If you have a work-related injury and qualify for workers’ compensation benefits, your injury will have a disability rating.
How does the disability rating process work and who assigns these ratings?
Disability or impairment
According to the definition provided through most workers’ compensation programs, a disability occurs when a work-related injury or occupational disease causes a reduction in the affected employee’s wage-earning ability. The American Medical Association defines impairment as a change in health or bodily functioning. The rating for impairment is usually determined based on the way it affects normal daily activities.
Doctors assign disability ratings. The doctor who treats your injury will not assign this kind of rating until you have reached “maximum medical improvement.” If at that time, you still show reduced functional ability, the doctor will provide a disability rating. Not all doctors can assign impairment ratings; each state determines who can do so. Some states require that only doctors with American Board of Medical Specialties certification can assign impairment ratings while other states give that ability to any physician providing workers’ compensation services.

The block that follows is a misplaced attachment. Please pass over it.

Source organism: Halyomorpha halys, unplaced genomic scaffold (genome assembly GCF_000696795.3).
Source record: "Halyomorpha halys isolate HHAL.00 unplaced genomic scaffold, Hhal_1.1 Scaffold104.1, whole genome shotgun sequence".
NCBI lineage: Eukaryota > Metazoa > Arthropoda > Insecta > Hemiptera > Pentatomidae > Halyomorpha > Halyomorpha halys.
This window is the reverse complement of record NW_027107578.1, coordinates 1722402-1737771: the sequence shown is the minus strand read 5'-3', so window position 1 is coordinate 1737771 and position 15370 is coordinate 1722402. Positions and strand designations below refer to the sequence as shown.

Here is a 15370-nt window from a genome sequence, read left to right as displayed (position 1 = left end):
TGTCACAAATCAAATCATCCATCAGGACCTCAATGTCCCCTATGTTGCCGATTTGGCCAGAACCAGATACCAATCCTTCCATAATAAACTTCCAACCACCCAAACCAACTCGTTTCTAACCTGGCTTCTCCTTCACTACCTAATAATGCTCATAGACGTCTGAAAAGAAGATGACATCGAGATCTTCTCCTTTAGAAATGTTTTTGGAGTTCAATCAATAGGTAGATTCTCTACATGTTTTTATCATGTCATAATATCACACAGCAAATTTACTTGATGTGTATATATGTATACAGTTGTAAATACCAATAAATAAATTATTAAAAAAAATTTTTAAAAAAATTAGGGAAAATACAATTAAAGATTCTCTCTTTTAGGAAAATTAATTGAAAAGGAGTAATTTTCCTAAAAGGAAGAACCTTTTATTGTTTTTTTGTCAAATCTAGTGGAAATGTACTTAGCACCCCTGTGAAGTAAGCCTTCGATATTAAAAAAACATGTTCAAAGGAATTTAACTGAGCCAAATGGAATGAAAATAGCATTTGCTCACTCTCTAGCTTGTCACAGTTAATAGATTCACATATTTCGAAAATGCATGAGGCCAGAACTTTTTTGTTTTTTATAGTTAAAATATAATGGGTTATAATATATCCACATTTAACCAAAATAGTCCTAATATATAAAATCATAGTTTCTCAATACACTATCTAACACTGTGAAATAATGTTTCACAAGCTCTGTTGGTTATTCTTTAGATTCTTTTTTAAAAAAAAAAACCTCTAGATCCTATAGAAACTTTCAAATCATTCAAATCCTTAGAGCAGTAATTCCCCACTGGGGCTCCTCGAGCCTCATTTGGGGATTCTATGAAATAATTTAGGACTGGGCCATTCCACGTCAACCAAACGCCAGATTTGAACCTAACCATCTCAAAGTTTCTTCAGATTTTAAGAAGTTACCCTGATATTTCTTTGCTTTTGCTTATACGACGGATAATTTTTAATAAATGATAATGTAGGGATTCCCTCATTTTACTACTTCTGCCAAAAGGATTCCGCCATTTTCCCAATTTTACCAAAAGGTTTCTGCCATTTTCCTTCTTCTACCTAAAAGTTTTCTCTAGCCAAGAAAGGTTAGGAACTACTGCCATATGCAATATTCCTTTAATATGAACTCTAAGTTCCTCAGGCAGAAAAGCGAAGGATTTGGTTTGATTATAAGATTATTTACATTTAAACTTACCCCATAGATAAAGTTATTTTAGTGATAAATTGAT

The four types of disability are:
- Temporary partial disability
- Temporary total disability
- Permanent partial disability
- Permanent total disability
If your impairment prevents you from returning to your job full-time or causes you to take less demanding or part-time work, you qualify for temporary partial disability benefits. You will probably not receive benefits for a temporary total disability. However, you will receive a permanent partial disability reward if you can return to work despite a permanent impairment. And if your impairment prevents you from ever working again, you qualify to receive permanent total disability benefits.